slippery turns," and we are glad that she has done so. It is better to retire from the stage when young, with fame and fortune, than to have to return to it when old (as Mrs. Crawford, Mrs. Abington, and so many others have done), in poverty, neglect, and scorn. There is no marriage for better and for worse to the public; it is but a “Mr. Limberham, or Kind Keeper," : at the very best; it does not tie itself to worship its favourites, or with its worldly goods them endow, through good report or evil report, in sickness or in health, till death them do part." No such thing is even thought of; they must be always young, always beautiful and dazzling, and allowed to be so; or they are instantly discarded, and they pass from their full-blown pride, and the purple light that irradiates them, into “the list of weeds and worn-out faces." If a servant of the theatre dismisses himself without due warning, it makes a great deal of idle talk ;

* The title of Dryden's notorious play.

but, on the other hand, does the theatre never dismiss one of its servants without formal notice, and is anything then said about it? How many old favourites of the town-that many-headed abstraction, with new opinions, whims, and follies, ever sprouting from its teeming brainhow many decayed veterans of the stage do we remember, in the last ten or twenty years, laid aside “in monumental mockery"; thrown from the pinnacle of prosperity and popularity, to pine in poverty and obscurity, their names forgotten, or staring in large capitals, asking for a benefit at some minor theatre! How many of these are to be seen, walking about with shrunk shanks and tattered hose, avoiding the eye of the stranger whom they suppose to have known them in better days, straggling through the streets with faltering steps, and on some hopeless errand—with sinking hearts, or heartbroken long ago-engaged, dismissed again, tampered with, tantalised, trified with, pelted, hooted, scorned, unpitied; performing quarantine at a distance from the centre of all their hopes and wishes, as if their names were a stain on their former reputations ;-or perhaps received once more—tolerated, endured out of charity, in the very places that they once adorned and gladdened by their presence! And all this, often without any fault in themselves, any misconduct, any change, but in the taste and humour of the audience; or from their own imprudence, in not guarding (while they had an opportunity) against the ingratitude and treachery of that very public that claims them as its property, and would make them its slaves and puppets for lifeor during pleasure? We might make out a long list of superannuated pensioners on public patronage, who have had the last grudging pittance of favour withdrawn from them, but that it could do no sort of good, and that we would not expose the names themselves to the gaze and wonder of vulgar curiosity. We are only not sorry that Miss O'Neill has put it out of the power of the nobility, gentry, and her friends in general, to add her name to the splendid, tarnished list; and that she cannot, like so many of her predecessors, be chopped and changed, and hacked, and bandied about, in tragedy or in comedy, in farce or in pantomime, in dance or song, at the Surrey, or the Coburg, or the Sans Pareil theatres ; or even be sent to mingle her silvery cadences with Mr. Kean's hoarse notes at Old Drury.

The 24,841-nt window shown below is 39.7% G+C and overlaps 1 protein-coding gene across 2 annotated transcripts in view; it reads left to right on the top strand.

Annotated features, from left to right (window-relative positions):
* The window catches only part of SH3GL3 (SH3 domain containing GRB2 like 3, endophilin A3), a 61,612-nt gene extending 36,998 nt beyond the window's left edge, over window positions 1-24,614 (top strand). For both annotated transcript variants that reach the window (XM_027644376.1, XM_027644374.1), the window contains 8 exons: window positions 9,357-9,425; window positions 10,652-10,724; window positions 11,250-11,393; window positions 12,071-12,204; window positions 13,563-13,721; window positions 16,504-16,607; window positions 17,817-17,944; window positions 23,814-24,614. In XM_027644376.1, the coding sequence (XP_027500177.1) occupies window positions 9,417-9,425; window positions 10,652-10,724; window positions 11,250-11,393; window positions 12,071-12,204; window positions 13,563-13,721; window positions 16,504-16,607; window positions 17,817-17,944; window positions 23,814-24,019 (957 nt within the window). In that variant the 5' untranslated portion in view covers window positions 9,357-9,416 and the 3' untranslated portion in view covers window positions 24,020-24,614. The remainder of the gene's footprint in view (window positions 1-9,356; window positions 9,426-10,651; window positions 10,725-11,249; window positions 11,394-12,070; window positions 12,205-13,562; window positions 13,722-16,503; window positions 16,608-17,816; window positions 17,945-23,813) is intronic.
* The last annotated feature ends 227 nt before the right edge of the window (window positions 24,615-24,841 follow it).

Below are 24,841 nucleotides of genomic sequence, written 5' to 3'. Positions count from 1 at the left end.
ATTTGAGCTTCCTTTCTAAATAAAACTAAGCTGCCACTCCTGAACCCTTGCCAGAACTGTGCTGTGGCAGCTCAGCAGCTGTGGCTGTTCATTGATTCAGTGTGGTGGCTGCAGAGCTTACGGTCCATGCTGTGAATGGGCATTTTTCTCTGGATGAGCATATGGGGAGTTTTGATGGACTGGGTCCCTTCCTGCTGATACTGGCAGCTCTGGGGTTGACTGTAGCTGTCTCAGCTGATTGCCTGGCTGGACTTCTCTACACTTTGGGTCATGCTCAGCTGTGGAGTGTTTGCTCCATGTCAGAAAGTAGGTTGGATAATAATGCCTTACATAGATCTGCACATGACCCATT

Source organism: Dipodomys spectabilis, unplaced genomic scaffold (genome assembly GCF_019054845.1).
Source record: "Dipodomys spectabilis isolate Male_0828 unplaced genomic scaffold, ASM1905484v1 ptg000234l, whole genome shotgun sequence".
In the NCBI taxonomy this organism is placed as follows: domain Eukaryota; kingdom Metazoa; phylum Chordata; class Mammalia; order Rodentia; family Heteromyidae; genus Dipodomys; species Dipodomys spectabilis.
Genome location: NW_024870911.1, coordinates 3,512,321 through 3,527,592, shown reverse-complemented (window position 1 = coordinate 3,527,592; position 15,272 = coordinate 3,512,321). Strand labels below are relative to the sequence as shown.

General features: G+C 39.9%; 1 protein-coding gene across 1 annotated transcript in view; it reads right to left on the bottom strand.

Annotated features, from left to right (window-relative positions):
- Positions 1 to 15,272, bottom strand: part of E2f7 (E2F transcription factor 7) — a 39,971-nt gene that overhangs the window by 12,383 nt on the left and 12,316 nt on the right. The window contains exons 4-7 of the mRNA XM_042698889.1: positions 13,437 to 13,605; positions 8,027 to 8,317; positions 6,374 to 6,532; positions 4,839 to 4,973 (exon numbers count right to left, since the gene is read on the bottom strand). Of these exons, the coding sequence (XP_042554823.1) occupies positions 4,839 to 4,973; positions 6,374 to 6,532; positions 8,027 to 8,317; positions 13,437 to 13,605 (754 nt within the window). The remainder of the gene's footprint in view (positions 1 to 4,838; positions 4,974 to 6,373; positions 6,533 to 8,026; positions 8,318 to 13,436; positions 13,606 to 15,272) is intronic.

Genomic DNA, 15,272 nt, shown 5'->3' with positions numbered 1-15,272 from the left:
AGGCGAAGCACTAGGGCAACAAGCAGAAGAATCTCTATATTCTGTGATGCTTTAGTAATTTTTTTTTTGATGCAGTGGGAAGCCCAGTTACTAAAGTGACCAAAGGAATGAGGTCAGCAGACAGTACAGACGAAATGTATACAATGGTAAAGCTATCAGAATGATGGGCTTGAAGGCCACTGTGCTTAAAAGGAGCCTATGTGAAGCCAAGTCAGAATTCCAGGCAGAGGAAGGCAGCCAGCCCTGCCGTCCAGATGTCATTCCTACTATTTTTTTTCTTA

Miss O'Neill was in size of the middle form ; her complexion was fair, and her person not inelegant. She stooped somewhat in the shoulders, but not so as to destroy grace or dignity ; in moving across the stage, she dragged a little in her step, with some want of firmness and elasticity. The action of her hands and arms, however (one of the least common, and therefore, we suppose, one of the most difficult accomplishments an actor or actress has to acquire), was perfectly just, simple, and expressive. They either remained in unconscious repose by her side, or, if employed, it was to anticipate or confirm the language of the eye and tongue. There was no affectation, no unmeaning display, or awkward deficiency in her gesticulation ; but her body and mind seemed to be under the guidance of the same impulse, to move in concert, and to be moulded into unity of effect by a certain natural grace, earnestness, and good sense. The contour of her face was nearly oval, and her features approached to the regularity of the Grecian outline. The expression of them was confined either to the extremity of pain and agony, or to habitual softness and placidity, with an occasional smile of great sweetness. Her voice